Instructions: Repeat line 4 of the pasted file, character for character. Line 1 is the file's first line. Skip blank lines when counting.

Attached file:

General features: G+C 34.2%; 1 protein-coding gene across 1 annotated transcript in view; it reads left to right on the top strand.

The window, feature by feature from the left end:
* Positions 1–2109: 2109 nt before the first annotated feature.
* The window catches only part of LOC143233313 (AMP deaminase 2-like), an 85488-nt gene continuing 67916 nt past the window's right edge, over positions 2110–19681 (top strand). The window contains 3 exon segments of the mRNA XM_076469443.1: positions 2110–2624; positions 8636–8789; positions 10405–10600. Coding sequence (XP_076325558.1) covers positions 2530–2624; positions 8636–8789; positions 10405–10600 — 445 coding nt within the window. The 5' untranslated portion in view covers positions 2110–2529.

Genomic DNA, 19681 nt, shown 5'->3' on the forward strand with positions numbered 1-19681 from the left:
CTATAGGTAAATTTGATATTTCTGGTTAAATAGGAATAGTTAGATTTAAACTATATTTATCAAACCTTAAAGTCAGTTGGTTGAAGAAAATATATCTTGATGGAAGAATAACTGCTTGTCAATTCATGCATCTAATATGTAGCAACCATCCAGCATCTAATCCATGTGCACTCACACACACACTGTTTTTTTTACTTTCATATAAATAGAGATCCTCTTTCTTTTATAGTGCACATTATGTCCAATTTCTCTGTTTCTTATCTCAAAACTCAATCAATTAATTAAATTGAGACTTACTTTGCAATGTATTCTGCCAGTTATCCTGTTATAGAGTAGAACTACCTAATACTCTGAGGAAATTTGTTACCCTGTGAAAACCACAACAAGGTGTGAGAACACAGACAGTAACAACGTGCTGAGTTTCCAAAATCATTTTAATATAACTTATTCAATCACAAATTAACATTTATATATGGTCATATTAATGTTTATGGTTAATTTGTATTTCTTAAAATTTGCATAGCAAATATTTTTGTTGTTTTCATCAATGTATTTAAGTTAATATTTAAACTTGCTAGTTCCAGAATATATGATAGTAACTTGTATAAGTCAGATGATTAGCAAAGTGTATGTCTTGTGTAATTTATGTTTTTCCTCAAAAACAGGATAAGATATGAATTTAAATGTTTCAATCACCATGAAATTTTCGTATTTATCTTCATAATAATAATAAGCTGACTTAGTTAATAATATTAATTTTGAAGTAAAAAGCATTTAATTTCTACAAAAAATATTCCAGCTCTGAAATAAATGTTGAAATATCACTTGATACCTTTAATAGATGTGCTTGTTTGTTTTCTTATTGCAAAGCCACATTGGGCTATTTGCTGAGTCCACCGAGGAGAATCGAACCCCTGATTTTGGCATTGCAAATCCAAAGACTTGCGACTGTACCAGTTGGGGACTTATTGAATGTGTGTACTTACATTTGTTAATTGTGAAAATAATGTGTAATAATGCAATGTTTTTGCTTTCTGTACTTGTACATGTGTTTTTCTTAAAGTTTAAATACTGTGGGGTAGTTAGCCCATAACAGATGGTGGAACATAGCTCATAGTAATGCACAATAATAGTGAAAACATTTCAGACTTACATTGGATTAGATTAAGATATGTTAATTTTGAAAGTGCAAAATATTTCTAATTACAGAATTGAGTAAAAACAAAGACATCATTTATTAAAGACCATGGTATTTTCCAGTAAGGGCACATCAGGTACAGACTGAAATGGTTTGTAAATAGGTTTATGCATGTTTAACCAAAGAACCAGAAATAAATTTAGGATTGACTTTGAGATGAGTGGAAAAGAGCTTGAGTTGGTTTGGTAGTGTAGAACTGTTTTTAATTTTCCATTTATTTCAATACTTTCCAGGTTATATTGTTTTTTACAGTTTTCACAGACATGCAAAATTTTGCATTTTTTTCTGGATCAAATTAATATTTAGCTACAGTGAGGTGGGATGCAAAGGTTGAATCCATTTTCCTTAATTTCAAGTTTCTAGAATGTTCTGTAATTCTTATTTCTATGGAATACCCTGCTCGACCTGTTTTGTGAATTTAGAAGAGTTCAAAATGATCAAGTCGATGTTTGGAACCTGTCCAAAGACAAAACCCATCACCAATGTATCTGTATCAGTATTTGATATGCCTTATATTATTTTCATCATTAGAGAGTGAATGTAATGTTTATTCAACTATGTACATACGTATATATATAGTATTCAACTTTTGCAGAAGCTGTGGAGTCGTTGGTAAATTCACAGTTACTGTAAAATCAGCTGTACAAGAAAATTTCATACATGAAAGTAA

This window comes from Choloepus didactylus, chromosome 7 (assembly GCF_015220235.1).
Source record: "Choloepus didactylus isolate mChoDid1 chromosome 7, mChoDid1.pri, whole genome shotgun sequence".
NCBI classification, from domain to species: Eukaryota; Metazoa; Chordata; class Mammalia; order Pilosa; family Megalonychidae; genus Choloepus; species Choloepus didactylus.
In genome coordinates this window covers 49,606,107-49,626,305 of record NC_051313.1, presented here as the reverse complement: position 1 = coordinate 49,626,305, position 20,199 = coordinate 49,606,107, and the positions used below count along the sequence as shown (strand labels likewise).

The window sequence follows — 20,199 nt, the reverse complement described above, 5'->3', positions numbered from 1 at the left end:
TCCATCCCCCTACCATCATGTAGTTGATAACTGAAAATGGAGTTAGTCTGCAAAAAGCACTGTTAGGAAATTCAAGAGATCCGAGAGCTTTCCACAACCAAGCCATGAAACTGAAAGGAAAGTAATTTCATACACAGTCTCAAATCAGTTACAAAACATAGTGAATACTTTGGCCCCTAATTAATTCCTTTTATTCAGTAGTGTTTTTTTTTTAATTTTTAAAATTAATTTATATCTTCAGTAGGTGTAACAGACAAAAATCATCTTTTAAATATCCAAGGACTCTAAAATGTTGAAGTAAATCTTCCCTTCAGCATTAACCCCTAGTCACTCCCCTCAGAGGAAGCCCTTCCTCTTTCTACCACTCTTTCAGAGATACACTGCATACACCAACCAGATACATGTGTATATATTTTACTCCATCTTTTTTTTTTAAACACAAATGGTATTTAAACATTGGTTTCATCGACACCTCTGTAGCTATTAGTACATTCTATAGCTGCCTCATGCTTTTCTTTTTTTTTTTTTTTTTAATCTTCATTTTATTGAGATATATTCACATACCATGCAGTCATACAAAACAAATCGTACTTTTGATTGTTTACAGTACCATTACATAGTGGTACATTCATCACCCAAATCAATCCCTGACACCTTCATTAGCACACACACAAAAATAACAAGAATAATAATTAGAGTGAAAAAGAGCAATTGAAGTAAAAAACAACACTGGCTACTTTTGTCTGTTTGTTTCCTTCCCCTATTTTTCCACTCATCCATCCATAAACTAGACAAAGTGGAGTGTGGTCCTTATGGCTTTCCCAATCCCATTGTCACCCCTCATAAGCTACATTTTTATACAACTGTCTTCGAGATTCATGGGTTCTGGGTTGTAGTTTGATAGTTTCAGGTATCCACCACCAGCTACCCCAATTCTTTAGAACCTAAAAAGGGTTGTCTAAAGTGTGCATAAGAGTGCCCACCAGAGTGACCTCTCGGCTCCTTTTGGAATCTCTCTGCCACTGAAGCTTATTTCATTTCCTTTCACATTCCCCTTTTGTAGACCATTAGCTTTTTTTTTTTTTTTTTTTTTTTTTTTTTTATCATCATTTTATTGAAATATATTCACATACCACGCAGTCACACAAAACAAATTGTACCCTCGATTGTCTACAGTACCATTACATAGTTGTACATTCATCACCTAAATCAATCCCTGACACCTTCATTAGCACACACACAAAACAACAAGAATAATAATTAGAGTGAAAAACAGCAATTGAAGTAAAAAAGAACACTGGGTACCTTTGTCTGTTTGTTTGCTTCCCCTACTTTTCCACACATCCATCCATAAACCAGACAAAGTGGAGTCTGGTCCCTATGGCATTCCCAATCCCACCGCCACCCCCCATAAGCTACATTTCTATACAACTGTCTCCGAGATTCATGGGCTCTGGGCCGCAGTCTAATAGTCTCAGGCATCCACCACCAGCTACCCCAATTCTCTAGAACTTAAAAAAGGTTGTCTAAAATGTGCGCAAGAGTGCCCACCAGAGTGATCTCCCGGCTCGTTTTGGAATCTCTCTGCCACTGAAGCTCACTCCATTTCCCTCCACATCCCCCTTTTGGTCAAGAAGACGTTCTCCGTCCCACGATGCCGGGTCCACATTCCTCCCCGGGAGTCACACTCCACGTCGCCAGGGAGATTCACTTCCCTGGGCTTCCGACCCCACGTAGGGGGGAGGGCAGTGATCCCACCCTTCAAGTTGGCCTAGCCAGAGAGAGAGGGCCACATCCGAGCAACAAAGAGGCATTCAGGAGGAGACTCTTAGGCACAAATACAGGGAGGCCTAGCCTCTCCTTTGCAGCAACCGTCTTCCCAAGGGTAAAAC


* The window catches only part of LOC143233313 (AMP deaminase 2-like), an 85488-nt gene continuing 67916 nt past the window's right edge, over positions 2110–19681 (top strand). The window contains 3 exon segments of the mRNA XM_076469443.1: positions 2110–2624; positions 8636–8789; positions 10405–10600. Coding sequence (XP_076325558.1) covers positions 2530–2624; positions 8636–8789; positions 10405–10600 — 445 coding nt within the window. The 5' untranslated portion in view covers positions 2110–2529.